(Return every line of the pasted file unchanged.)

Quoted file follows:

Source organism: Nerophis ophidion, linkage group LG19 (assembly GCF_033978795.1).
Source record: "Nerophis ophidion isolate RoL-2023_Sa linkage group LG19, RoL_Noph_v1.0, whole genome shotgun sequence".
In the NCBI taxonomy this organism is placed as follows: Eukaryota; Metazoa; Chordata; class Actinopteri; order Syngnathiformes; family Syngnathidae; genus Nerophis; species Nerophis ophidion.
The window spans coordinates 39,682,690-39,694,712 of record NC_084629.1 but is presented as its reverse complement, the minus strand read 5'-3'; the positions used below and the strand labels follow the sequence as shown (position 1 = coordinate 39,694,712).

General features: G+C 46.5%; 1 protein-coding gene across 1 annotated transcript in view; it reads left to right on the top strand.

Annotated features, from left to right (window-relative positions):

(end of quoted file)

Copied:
Source organism: Nerophis ophidion, linkage group LG19 (assembly GCF_033978795.1).
Source record: "Nerophis ophidion isolate RoL-2023_Sa linkage group LG19, RoL_Noph_v1.0, whole genome shotgun sequence".
In the NCBI taxonomy this organism is placed as follows: Eukaryota; Metazoa; Chordata; class Actinopteri; order Syngnathiformes; family Syngnathidae; genus Nerophis; species Nerophis ophidion.
The window spans coordinates 39,682,690-39,694,712 of record NC_084629.1 but is presented as its reverse complement, the minus strand read 5'-3'; the positions used below and the strand labels follow the sequence as shown (position 1 = coordinate 39,694,712).

General features: G+C 46.5%; 1 protein-coding gene across 1 annotated transcript in view; it reads left to right on the top strand.

Annotated features, from left to right (window-relative positions):